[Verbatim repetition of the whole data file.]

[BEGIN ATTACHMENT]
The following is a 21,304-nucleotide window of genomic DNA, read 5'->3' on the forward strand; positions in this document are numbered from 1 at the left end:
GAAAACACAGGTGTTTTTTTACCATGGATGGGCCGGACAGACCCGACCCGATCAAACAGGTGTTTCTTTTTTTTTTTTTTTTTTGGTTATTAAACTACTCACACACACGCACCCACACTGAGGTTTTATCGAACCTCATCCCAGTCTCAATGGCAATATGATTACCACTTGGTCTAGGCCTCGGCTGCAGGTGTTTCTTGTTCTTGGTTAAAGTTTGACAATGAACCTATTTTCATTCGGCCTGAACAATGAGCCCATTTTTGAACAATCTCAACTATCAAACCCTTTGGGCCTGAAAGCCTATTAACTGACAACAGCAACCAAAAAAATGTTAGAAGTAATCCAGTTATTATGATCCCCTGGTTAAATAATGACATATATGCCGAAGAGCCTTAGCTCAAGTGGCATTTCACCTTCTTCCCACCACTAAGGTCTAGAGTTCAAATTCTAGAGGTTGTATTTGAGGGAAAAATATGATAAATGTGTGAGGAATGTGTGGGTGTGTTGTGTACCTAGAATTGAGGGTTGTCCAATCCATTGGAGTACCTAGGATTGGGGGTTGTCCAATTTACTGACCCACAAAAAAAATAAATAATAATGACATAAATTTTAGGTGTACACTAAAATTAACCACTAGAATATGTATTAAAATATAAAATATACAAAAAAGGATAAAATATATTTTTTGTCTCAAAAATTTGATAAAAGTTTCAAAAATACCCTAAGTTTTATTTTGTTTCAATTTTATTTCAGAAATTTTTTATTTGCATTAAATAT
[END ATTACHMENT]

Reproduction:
The following is a 21,304-nucleotide window of genomic DNA, read 5'->3' on the forward strand; positions in this document are numbered from 1 at the left end:
GAAAACACAGGTGTTTTTTTACCATGGATGGGCCGGACAGACCCGACCCGATCAAACAGGTGTTTCTTTTTTTTTTTTTTTTTTGGTTATTAAACTACTCACACACACGCACCCACACTGAGGTTTTATCGAACCTCATCCCAGTCTCAATGGCAATATGATTACCACTTGGTCTAGGCCTCGGCTGCAGGTGTTTCTTGTTCTTGGTTAAAGTTTGACAATGAACCTATTTTCATTCGGCCTGAACAATGAGCCCATTTTTGAACAATCTCAACTATCAAACCCTTTGGGCCTGAAAGCCTATTAACTGACAACAGCAACCAAAAAAATGTTAGAAGTAATCCAGTTATTATGATCCCCTGGTTAAATAATGACATATATGCCGAAGAGCCTTAGCTCAAGTGGCATTTCACCTTCTTCCCACCACTAAGGTCTAGAGTTCAAATTCTAGAGGTTGTATTTGAGGGAAAAATATGATAAATGTGTGAGGAATGTGTGGGTGTGTTGTGTACCTAGAATTGAGGGTTGTCCAATCCATTGGAGTACCTAGGATTGGGGGTTGTCCAATTTACTGACCCACAAAAAAAATAAATAATAATGACATAAATTTTAGGTGTACACTAAAATTAACCACTAGAATATGTATTAAAATATAAAATATACAAAAAAGGATAAAATATATTTTTTGTCTCAAAAATTTGATAAAAGTTTCAAAAATACCCTAAGTTTTATTTTGTTTCAATTTTATTTCAGAAATTTTTTATTTGCATTAAATAT